Work from home has more dangers and liabilities than its perks and benefits.

People log in to work today, go to meetings, complete daily tasks by the deadline, update their team via EOD, then repeat the cycle the next day. What is the difference between a white-collar worker and a factory worker these days? The digital age has made white-collar IT workers look like blue-collar workers because of the virtual workplace and digitisation.

Apart from the obvious problems, I can’t end my post without mentioning the negative side effects on employees’ mental and physical well-being. My personal experience has shown that working remotely requires sitting in front of a computer for long hours. This is because I often schedule back-to-back meetings. Because it is difficult to make home-cooked food, the increase in junk food such as pizza is a result. Employees who live in air-conditioned homes tend to drink less water. A decrease in physical activity has led to a rise of unhealthy habits.

Employees’ mental health is also affected. Due to constant team chats, emails, and phone calls, stress levels have increased. Focused work has been reduced. Virtual work requires employees to be online all the time, which can lead to a shortage of personal space and time for many.

Working from home can have devastating side-effects for employees’ mental and physical well-being.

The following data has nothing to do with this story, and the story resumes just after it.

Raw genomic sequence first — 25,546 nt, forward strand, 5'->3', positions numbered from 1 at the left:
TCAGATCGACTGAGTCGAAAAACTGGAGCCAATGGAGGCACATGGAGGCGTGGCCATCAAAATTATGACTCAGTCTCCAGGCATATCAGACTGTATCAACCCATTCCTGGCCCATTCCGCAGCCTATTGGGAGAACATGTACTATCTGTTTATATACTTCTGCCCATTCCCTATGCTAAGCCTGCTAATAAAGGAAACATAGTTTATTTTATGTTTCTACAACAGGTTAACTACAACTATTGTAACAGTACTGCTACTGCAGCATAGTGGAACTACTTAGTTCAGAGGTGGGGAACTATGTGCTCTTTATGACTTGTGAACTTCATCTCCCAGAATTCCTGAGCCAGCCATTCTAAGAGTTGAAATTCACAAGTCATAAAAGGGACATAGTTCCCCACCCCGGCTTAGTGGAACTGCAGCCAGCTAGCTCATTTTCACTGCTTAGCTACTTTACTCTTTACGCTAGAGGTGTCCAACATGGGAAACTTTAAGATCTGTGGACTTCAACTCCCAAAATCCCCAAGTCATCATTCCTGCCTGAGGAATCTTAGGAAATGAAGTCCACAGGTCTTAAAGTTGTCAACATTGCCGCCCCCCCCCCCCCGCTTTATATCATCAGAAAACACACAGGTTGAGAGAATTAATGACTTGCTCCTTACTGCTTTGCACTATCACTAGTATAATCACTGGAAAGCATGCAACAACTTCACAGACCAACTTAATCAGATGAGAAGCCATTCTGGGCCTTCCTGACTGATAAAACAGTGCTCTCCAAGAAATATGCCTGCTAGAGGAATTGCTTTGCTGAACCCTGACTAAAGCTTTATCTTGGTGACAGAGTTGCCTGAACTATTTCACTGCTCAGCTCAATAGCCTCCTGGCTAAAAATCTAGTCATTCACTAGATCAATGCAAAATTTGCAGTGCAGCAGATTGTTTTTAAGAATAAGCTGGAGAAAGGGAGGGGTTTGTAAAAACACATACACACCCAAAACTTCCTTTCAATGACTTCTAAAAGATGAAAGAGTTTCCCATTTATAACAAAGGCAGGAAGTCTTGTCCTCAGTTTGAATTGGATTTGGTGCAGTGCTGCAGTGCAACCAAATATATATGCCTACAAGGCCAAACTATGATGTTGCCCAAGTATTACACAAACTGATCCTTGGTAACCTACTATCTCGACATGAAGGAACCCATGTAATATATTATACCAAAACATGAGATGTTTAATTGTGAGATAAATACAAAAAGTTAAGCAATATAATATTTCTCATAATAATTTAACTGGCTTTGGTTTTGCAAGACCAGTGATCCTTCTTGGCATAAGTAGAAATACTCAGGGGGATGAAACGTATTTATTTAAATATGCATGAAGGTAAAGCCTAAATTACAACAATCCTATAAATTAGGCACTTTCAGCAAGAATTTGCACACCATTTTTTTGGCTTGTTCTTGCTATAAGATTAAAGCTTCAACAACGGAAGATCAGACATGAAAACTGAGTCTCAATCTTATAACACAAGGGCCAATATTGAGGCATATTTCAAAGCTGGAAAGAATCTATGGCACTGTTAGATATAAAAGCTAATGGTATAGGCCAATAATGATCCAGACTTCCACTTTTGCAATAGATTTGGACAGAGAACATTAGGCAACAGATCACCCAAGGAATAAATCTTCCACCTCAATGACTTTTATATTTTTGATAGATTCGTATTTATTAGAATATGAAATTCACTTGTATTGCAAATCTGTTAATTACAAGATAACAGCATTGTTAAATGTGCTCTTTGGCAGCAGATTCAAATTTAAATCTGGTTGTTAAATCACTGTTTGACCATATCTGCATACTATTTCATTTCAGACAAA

They are unhappy about the time they spend with their family, despite working remotely. For projects that require support for onsite clients, employees often have to work until late at night. This has disrupted their natural rhythm and affected their sleep cycles. In the past year, the number of people who suffer from anxiety, increased stress levels and insomnia has increased.

The perils and liabilities associated with working from home are greater than the perks and benefits. If one’s health is compromised, then what good is it to save a few extra bucks? What’s the point in working remotely for long hours when you could do the same job in less time at the office through teamwork and networking?

Is the remote work allowing employees to grow professionally? Are they motivated at the beginning of each day? Is their productivity really rising as stated by the companies? Or do they work long hours to meet deadlines despite all the distractions?

Many employees, particularly IT workers, will agree that work from home is more risky than it seems. The initial excitement surrounding work from home has turned bearish over the past few months. If this trend continues, the graphs of personal health, motivation, and work satisfaction will continue their downward spiral and eventually fall apart.

Instead of requiring employees to work from home, they can choose how they prefer to work. This could be entirely at home or from their office. Or, it could be flexible with three days away from work and two days at home. Employers and companies will benefit from a balanced and mixed approach to working in the long-term.